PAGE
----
View Full Version : Receiver Vs Speakers
05-22-2007, 11:10 PM
05-23-2007, 02:07 AM
You'll be fine. It is very, very rare that any speaker or receiver actually produces its peak RMS output, and usually it is for very low frequency sounds. You new speakers might sound a little quieter at the same volume level as before, but just turn the knob up. Your receiver wasn't dishing out a constant 80 watts to your old speakers. Anyway, no worries.
05-23-2007, 10:21 AM
You'll be fine, the speakers should always have a higher wattage rating than what the receiver can dish out.
On the question of the "source is very, very loud,"...it will not change the output, it can never be greater than 80 watts, and as the previous post stated, it probably will not reach 80 watts. This assumes the input (source) is within standard specs otherwise it would damage the receiver. That would only be from you doing something nonstandard, so don't worry about that.
05-23-2007, 05:35 PM
no, if i remember, RMS means for "overall", instead of "each"..
05-23-2007, 05:50 PM
each? you mean peak?
peak means "the most it can do, in extreme cases----but not all the time"... not even related to each or RMS...
05-23-2007, 06:00 PM
But then why did Joe say Peak RMS Power?
Peak + RMS = Best Possible Power Across Both Speakers
As opposed to Peak = Best Possible Power on Each Spekaer
05-23-2007, 06:24 PM
Root Means Square
Median means Average...
05-23-2007, 06:33 PM
how is it not helpful?
Root Means Square: "Means" is the "average" of the watt power between channels. A channel is each speaker.
05-23-2007, 06:51 PM
No, I mean that its not self-explanatory. And one more thing, would my amp be able to drive 500 watt peak speakers? just a thought.
im not good at the math...
generally, if the speakers have a higher wattage rating than the amp, your safe...
even if it was the opposite, it's usually whatever the weakest link is...
05-23-2007, 08:02 PM
wait Im confused, As far as I understand it, more peak watts = more power-hungry = required more powerful receiver.
Would my 80-watt receiver be able to power these speakers? I know for a fact (I think) That if I hook up a 10 million watt peak speaker, my receiver would only be able to give out a faint faint sound out of those speakers.
Am I wrong?
your thinking IMPEDANCE.
think of it this way.. wattage is how "well" the speaker and amp work.. impedance is how much the amp has to work to get the speaker to move (it's an AC current)..
the higher the speaker impedance, over the amp rating, the lower the volume.. now, the lower the speaker impedance from the amp, you will damage the speakers and possibly the amp too..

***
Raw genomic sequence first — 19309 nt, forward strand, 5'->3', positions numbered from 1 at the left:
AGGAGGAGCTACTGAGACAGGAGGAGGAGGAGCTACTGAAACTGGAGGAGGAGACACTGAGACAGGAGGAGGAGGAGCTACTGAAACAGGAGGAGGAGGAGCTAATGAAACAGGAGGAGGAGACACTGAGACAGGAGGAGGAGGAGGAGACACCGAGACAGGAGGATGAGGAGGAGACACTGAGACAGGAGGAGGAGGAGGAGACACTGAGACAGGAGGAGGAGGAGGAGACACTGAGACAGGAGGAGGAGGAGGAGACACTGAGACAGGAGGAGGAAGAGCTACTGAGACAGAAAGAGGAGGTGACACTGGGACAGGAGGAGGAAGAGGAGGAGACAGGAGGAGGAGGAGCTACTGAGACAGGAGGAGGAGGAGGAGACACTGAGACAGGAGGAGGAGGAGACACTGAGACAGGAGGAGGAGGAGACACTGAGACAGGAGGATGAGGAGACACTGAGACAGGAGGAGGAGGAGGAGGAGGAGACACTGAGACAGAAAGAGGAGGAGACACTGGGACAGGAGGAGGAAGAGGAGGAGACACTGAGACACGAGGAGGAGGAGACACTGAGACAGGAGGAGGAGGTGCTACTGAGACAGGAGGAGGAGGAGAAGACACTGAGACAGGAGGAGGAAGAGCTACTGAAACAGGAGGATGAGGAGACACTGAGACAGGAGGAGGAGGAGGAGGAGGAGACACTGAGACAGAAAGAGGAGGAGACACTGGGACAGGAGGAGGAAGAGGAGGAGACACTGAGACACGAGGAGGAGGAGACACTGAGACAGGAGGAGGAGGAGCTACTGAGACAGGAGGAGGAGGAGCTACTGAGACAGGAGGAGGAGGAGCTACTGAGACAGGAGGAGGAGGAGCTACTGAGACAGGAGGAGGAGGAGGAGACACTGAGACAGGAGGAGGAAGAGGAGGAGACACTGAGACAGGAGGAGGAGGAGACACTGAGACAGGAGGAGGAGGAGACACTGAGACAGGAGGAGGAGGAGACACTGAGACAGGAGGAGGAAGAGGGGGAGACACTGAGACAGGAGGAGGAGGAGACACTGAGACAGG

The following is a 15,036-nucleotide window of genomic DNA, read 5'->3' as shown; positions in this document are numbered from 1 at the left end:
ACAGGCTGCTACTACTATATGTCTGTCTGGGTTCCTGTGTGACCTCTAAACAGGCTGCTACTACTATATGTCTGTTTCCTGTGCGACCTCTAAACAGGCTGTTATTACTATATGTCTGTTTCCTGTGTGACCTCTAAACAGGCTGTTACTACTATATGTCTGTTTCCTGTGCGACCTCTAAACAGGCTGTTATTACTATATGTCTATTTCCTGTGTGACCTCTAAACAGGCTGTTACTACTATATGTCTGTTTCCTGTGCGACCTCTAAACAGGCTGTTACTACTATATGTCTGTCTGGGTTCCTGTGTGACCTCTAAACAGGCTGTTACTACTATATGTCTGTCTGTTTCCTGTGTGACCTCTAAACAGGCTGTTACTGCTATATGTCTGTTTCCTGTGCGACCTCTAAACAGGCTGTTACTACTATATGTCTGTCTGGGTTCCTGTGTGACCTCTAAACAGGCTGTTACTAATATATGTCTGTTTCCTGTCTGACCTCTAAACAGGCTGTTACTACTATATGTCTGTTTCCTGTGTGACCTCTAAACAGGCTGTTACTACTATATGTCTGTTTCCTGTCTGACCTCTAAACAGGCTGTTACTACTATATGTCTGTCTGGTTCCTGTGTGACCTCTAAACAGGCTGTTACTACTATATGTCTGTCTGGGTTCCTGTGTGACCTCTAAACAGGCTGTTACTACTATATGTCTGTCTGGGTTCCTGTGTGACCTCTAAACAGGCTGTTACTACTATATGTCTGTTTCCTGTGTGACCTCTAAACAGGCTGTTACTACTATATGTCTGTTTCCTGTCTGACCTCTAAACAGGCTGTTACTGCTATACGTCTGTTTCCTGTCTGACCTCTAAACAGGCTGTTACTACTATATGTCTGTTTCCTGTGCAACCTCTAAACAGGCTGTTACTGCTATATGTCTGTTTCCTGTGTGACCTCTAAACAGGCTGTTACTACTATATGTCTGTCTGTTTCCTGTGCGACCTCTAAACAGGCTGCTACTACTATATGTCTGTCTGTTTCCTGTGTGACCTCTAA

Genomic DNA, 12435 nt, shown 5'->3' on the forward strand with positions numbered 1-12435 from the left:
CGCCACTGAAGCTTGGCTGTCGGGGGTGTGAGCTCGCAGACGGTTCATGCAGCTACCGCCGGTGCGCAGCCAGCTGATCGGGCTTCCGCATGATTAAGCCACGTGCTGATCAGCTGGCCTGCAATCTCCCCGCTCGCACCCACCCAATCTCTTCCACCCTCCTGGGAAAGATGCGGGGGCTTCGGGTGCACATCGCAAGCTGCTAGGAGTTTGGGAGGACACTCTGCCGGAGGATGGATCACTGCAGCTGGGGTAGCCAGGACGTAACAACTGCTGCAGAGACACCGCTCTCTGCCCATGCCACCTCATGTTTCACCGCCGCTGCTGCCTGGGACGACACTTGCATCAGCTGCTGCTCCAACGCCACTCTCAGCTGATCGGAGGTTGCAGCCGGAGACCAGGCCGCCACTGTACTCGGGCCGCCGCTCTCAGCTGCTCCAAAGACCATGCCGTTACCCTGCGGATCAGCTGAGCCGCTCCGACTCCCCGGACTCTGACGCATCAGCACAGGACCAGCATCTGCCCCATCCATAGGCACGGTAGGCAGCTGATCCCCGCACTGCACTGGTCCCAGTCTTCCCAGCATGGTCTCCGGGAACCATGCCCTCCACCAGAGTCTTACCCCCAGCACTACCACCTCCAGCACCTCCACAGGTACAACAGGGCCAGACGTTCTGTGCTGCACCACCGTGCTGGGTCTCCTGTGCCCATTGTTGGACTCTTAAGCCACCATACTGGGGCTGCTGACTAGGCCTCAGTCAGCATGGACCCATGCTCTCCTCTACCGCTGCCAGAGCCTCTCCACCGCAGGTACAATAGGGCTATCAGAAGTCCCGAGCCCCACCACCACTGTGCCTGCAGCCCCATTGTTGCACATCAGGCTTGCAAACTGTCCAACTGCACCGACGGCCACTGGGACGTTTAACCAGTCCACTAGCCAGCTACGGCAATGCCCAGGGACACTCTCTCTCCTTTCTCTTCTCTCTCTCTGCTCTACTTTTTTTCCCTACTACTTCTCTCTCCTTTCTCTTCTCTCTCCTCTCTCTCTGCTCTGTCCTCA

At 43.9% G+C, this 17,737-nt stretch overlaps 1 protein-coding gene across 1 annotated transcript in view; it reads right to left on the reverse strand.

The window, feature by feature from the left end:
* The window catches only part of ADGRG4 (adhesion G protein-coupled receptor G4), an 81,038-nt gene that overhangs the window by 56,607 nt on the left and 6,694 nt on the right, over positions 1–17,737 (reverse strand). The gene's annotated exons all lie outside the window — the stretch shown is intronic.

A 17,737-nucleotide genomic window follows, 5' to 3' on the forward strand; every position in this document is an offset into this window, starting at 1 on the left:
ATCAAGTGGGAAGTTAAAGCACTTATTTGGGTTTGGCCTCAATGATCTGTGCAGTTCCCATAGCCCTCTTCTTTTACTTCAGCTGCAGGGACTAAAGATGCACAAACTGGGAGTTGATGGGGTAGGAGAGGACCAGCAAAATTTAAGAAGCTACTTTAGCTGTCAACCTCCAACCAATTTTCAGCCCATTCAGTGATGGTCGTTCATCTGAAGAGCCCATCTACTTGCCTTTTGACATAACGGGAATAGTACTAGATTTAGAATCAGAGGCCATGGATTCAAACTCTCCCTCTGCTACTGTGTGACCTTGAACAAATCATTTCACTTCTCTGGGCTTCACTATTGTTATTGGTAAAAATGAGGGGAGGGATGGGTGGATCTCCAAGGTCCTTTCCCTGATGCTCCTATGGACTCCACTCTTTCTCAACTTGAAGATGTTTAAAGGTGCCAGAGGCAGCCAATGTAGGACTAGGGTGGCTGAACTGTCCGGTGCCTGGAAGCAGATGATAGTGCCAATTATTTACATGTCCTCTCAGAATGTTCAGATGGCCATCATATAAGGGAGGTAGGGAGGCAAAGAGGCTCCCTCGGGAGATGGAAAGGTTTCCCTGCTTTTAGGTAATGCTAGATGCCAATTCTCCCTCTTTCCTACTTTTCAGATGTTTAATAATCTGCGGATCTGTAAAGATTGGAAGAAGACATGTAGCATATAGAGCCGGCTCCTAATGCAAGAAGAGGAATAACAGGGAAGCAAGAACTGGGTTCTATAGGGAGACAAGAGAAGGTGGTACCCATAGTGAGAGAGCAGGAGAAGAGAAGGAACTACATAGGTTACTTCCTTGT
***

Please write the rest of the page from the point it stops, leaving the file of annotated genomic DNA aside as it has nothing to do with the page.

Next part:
wattage is just how well it will perform at loud volumes.. they never have to match, but which ever has the lower number is the weaker link..
(impedance is the ohms.. for example, most cars have 4 ohms, and most home systems are 6, or 8 ohms).
05-23-2007, 08:03 PM
Dude, we have already said you'll be fine. Knowing what RMS stands for won't help you in this matter. Search the internet for RMS and the like if you want to understand the terms. Don't worry yourself over WHY I said it.
05-23-2007, 08:45 PM
Wattage: Mix as your heart desires. You'll only get the performance of the lower wattage.
Impedance: Just PM me for when you need to know that... (which you shouldn't have to worry about if your buying store bought speakers)
05-24-2007, 11:33 AM
I just wanna understand it. So the answer is that my 80-watt receiver will handle a 500 watt peak speaker (in the beginning I asked about 150 watts).
I'm just being really careful after frying my secondary speaker system downstairs, so geez relax, it's a forum for discussing tech items, right?
It's useless to talk about wattage when you want to find out how well a specific amp handles a set of speakers. The "watt" label on your speakers just tells you how hard your amp can beat the crap out of them before they die. And the same "watt" label on the amp tells you how hard it can beat the speakers before it runs out of strength and melts down (and probably kills the speakers too), so to speak...
So basically if both the speakers and the amp are of good quality and the "maximum speaker wattage" is higher than or equal to the "maximum amp wattage" and you never push your amp to the limit, you should be safe :)
If you want a more useful pointer as to how easy the speakers will be for your amp to pull, you should find out what the speakers "sound pressure level" (SPL) is measured in decibels. If the speakers SPL is high, it means that they will play very loud even if they are being fed by a low wattage amp.
Forget about RMS and Peak. It doesn't even make sense to talk about those two in relation to HiFi wattage. It makes more sense to say "Music Wattage"(not the same as RMS) and "Sine Wattage"(Peak, if you must). The Sine Wattage tells you, how much wattage the speakers can take if you feed the amp with a pure sine signal, and as Joe Redifer says, this isn't very useful to you ;)
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